Comparison of Brain Activation on the Education Content Types to Prevent Smoking for Smoking Adolescents - fNIRS Study

Hee-Jeong  Jeon1   Yong-Ju  Kwon21   

1SeoulSeongia Elementary School
2Korea National University of Education


The annual anti-smoking education in schools is already a smoking cessation education for smoking adolescents. However, studies on the effectiveness of smoking cessation education in relation to the neuroscience characteristics of adolescents who smoke are insignificant. Therefore, the purpose of this study is to compare the differences in brain activity changes according to the types of anti-smoking education content for smoking adolescents. To this end, educational content types on smoking health warning and tobacco industry denormalization (TID) strategy were developed as tasks, and brain activity was measured and analyzed with fNIRS in 18 smoking adolescents. As a result of the study, it was confirmed that overall brain activity including the OFC and DLPFC areas was commonly decreased in the process of watching the smoking health warning educational video and the TID strategy training video. This is related to decreased activity of OFC and DLPFC domains, which are related to the induction of nicotine cravings in smoking adolescents. In addition, in the process of watching the smoking health warning education video and the TID strategy education video, as the comparison result of brain activity control by subtraction after t-verification, the TID strategy educational video showed less decrease in activity in the DLPFC area, that is, a relatively increased activity compared to the smoking health warning education image. The TID strategy educational video suppresses smoking behavior and promotes smoking cessation behavior compared to the health warning education video, because the DLPFC area, which is responsible for cognitive regulation and executive control of nicotine craving, effectively performed cognitive regulation on nicotine craving. This study can provide information on actual brain changes and differences depending on the types of anti-smoking education for smoking adolescents.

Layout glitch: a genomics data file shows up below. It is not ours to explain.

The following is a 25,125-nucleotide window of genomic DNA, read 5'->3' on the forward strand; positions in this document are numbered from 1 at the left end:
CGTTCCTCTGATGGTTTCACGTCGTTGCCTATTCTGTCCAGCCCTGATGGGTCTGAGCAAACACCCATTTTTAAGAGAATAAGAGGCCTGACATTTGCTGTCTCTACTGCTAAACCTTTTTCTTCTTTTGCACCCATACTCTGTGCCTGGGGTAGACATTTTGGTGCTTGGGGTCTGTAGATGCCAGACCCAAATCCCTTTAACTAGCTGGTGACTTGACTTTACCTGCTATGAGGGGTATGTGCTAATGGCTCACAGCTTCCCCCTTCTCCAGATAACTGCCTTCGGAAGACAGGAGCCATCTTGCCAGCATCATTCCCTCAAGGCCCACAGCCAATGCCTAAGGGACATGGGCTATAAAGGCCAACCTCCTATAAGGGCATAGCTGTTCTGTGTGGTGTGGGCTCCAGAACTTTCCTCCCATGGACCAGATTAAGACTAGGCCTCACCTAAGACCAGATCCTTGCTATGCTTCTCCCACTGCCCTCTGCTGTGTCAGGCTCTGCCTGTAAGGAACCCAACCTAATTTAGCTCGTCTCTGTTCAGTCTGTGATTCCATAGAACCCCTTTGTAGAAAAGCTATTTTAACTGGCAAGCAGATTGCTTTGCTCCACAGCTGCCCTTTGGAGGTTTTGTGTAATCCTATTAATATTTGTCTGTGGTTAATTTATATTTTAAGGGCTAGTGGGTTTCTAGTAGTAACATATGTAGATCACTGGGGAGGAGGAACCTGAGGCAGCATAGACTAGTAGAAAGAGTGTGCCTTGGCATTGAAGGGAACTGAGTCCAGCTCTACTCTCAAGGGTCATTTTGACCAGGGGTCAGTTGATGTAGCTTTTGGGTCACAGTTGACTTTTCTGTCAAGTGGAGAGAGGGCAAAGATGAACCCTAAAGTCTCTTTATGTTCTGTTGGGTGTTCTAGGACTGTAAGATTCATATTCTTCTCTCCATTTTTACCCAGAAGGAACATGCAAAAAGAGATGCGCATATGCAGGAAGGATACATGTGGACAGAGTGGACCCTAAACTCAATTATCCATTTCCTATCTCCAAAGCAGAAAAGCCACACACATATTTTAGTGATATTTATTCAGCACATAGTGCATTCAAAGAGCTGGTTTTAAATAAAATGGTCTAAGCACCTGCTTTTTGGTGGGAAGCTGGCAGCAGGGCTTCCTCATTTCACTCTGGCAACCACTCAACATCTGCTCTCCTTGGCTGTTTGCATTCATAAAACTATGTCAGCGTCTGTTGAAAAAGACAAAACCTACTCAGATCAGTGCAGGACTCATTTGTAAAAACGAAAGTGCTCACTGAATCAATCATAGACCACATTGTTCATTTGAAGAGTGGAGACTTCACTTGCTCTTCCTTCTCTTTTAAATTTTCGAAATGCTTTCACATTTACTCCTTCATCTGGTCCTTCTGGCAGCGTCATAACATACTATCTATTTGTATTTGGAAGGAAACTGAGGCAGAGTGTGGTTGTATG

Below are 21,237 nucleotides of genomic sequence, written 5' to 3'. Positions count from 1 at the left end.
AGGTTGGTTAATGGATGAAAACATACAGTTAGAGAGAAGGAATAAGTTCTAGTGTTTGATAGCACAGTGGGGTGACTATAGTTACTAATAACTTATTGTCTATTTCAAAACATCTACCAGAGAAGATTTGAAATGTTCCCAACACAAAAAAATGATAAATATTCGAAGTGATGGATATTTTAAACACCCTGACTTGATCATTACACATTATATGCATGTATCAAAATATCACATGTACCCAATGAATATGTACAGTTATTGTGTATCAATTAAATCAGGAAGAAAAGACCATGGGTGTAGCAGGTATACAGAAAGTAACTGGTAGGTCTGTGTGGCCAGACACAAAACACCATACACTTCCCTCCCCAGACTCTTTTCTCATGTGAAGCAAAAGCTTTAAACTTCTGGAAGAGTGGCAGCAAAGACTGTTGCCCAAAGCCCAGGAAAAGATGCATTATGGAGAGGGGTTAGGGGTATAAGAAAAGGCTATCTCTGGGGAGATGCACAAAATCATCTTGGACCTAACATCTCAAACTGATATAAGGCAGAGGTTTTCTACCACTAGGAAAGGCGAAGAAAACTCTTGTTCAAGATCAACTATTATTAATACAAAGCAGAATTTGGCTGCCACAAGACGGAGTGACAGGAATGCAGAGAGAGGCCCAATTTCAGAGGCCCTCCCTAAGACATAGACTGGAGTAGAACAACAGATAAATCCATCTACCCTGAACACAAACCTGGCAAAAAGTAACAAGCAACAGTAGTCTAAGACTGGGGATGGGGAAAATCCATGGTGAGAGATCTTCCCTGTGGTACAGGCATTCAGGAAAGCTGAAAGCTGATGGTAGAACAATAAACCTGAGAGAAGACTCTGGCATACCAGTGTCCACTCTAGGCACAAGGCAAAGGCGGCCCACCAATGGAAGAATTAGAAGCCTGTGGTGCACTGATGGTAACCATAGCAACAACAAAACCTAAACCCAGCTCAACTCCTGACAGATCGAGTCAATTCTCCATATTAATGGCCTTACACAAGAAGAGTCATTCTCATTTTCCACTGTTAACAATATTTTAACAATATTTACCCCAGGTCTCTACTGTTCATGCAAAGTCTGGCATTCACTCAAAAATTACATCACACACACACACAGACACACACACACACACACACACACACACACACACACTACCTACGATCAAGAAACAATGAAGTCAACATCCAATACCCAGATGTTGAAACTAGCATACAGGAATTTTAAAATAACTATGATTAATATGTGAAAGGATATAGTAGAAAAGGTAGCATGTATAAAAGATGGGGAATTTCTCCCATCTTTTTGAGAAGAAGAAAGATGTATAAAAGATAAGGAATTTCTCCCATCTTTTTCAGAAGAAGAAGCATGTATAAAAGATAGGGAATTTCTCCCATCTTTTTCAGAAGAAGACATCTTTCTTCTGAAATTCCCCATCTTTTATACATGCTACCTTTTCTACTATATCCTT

Figures & Tables

Fig. 1. Paradigm for presenting the task of guided